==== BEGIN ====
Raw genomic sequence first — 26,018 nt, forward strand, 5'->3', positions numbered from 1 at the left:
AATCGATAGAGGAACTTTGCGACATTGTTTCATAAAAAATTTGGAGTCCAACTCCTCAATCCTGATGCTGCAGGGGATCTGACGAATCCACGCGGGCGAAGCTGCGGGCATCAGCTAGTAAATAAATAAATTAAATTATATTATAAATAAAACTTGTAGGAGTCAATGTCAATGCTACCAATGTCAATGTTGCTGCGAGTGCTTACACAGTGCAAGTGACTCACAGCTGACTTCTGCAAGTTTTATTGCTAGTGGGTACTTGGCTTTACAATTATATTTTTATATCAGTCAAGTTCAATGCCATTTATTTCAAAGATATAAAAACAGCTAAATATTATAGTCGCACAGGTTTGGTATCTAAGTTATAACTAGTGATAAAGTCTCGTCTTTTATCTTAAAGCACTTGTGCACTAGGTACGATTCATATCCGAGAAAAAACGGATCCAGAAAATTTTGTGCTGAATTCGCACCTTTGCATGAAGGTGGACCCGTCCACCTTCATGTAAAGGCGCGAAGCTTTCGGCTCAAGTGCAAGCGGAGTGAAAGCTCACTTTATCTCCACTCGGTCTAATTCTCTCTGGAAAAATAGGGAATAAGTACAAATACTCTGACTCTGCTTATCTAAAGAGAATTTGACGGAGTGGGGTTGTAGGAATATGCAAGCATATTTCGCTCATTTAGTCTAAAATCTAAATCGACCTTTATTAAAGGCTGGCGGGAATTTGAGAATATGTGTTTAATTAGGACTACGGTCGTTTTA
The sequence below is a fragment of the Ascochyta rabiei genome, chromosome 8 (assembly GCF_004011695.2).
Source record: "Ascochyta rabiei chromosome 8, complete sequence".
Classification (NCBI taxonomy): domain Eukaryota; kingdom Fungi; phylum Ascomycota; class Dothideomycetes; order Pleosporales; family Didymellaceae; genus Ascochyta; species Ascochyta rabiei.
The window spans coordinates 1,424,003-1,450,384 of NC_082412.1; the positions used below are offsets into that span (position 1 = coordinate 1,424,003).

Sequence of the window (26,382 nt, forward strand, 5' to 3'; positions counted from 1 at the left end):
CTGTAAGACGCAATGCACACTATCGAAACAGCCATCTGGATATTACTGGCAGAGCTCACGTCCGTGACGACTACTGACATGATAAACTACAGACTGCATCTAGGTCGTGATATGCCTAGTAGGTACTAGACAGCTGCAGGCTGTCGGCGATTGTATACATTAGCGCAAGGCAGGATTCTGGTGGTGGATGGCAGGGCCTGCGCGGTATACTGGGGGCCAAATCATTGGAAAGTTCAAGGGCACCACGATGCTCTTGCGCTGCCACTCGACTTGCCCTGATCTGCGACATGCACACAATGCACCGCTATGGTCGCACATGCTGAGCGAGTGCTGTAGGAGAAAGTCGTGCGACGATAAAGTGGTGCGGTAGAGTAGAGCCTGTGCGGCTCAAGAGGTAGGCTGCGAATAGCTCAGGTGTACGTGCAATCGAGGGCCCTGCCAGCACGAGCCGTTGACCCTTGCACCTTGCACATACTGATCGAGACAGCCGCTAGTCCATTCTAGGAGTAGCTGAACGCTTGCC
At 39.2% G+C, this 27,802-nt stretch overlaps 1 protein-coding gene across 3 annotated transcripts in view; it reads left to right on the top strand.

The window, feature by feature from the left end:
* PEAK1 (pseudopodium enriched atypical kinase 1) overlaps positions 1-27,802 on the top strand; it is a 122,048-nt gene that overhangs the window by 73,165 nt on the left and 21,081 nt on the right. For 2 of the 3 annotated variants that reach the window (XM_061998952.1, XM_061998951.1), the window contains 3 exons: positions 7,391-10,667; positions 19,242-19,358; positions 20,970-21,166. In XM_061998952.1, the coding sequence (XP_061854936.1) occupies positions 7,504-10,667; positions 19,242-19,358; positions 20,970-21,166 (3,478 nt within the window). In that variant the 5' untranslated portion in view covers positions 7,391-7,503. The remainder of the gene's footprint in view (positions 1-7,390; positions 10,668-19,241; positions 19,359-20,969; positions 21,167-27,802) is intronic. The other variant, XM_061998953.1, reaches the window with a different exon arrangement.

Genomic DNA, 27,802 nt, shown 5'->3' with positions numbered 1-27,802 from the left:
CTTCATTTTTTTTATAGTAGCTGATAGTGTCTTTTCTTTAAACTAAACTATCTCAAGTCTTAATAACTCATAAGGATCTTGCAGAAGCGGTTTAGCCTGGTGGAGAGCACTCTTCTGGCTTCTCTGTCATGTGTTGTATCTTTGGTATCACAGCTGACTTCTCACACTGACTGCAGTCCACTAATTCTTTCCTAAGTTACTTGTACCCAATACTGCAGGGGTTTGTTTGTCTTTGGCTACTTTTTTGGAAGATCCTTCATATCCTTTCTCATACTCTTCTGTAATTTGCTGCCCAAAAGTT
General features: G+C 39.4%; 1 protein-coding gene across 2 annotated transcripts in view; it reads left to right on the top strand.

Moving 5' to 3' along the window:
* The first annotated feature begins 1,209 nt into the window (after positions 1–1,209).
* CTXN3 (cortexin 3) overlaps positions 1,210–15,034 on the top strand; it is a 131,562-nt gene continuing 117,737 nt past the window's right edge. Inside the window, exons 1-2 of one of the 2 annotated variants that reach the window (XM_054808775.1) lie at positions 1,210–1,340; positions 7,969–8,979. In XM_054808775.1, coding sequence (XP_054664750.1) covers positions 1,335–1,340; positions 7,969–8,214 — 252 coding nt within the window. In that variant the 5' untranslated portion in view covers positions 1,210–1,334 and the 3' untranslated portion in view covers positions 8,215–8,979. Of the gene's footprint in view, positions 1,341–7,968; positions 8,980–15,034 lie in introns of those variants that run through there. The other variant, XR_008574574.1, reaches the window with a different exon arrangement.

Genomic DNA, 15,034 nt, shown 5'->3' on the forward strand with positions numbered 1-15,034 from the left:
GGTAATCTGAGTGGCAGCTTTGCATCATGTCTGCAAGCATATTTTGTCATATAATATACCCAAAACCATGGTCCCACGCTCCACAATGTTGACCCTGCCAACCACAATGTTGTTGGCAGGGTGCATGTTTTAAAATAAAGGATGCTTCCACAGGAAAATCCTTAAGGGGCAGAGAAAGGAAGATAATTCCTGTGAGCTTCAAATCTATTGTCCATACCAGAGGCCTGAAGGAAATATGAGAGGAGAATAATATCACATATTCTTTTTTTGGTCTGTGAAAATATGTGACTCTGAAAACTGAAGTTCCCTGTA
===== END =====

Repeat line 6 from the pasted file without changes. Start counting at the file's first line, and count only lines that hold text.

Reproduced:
The window spans coordinates 1,424,003-1,450,384 of NC_082412.1; the positions used below are offsets into that span (position 1 = coordinate 1,424,003).